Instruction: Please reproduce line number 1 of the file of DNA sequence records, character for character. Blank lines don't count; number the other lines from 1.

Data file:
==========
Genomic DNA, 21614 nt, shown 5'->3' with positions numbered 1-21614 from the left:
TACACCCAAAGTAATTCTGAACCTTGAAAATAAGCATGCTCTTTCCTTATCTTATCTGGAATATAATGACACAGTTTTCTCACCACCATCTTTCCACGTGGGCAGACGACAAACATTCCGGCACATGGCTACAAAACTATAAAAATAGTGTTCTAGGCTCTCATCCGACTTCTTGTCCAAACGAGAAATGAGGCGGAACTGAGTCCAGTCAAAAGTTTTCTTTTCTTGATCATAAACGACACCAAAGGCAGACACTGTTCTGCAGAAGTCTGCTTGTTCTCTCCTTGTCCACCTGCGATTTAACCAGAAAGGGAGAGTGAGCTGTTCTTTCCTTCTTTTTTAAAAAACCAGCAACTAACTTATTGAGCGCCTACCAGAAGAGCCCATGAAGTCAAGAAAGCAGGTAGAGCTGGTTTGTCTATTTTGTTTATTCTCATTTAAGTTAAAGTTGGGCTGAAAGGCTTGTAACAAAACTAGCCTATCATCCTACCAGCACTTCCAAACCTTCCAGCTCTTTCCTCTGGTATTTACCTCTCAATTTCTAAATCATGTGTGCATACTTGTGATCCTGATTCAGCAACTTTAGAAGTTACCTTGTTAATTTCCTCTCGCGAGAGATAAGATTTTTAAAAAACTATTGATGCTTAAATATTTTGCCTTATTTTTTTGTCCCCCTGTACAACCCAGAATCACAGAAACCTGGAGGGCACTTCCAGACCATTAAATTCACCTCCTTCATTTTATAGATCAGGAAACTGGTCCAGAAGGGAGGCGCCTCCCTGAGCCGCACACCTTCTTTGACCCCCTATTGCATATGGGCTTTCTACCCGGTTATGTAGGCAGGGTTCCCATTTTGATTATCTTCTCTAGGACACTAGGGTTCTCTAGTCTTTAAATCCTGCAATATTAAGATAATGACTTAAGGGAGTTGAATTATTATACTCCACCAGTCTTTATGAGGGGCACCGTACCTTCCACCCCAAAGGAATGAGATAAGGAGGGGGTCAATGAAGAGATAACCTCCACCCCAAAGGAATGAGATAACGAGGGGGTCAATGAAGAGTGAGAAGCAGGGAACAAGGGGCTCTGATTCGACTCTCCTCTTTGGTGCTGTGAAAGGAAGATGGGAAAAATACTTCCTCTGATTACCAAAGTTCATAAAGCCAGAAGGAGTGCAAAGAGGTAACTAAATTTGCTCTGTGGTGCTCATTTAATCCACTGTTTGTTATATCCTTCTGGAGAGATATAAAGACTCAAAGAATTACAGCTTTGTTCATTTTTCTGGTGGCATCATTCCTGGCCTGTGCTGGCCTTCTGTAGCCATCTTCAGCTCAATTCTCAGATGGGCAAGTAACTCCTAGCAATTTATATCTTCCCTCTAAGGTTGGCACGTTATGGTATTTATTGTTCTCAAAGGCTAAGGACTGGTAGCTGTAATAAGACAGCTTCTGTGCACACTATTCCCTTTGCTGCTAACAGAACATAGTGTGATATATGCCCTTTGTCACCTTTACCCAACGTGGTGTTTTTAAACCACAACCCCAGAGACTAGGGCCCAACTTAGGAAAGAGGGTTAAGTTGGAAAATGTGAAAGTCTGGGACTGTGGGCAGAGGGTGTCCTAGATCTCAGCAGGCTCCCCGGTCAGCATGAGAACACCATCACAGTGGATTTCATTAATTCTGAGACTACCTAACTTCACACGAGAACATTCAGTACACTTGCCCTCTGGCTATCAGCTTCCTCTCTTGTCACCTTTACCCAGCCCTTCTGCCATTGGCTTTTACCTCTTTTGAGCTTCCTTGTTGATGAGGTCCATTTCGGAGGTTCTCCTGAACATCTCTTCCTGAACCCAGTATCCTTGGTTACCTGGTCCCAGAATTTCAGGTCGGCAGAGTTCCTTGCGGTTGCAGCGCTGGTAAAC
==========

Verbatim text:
Genomic DNA, 21614 nt, shown 5'->3' with positions numbered 1-21614 from the left: